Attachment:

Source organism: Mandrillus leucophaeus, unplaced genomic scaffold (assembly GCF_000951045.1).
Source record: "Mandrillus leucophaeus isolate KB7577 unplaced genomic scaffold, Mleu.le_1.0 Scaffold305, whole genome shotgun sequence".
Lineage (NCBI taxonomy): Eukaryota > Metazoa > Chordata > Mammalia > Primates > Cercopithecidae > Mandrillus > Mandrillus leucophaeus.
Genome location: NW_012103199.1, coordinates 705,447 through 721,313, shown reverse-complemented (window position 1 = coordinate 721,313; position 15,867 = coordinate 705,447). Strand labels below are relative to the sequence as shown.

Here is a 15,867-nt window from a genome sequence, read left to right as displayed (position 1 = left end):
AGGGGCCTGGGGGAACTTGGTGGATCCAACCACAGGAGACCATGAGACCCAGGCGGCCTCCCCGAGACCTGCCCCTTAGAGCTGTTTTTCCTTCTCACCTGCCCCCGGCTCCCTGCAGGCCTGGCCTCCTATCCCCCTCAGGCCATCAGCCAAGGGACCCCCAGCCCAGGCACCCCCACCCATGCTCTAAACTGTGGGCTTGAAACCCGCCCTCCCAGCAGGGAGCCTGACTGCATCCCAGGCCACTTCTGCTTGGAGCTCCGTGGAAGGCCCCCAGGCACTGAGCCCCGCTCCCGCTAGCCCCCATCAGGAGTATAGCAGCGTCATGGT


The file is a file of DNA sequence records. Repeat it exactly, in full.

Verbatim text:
Source organism: Mandrillus leucophaeus, unplaced genomic scaffold (assembly GCF_000951045.1).
Source record: "Mandrillus leucophaeus isolate KB7577 unplaced genomic scaffold, Mleu.le_1.0 Scaffold305, whole genome shotgun sequence".
Lineage (NCBI taxonomy): Eukaryota > Metazoa > Chordata > Mammalia > Primates > Cercopithecidae > Mandrillus > Mandrillus leucophaeus.
Genome location: NW_012103199.1, coordinates 705,447 through 721,313, shown reverse-complemented (window position 1 = coordinate 721,313; position 15,867 = coordinate 705,447). Strand labels below are relative to the sequence as shown.

Here is a 15,867-nt window from a genome sequence, read left to right as displayed (position 1 = left end):
AGGGGCCTGGGGGAACTTGGTGGATCCAACCACAGGAGACCATGAGACCCAGGCGGCCTCCCCGAGACCTGCCCCTTAGAGCTGTTTTTCCTTCTCACCTGCCCCCGGCTCCCTGCAGGCCTGGCCTCCTATCCCCCTCAGGCCATCAGCCAAGGGACCCCCAGCCCAGGCACCCCCACCCATGCTCTAAACTGTGGGCTTGAAACCCGCCCTCCCAGCAGGGAGCCTGACTGCATCCCAGGCCACTTCTGCTTGGAGCTCCGTGGAAGGCCCCCAGGCACTGAGCCCCGCTCCCGCTAGCCCCCATCAGGAGTATAGCAGCGTCATGGT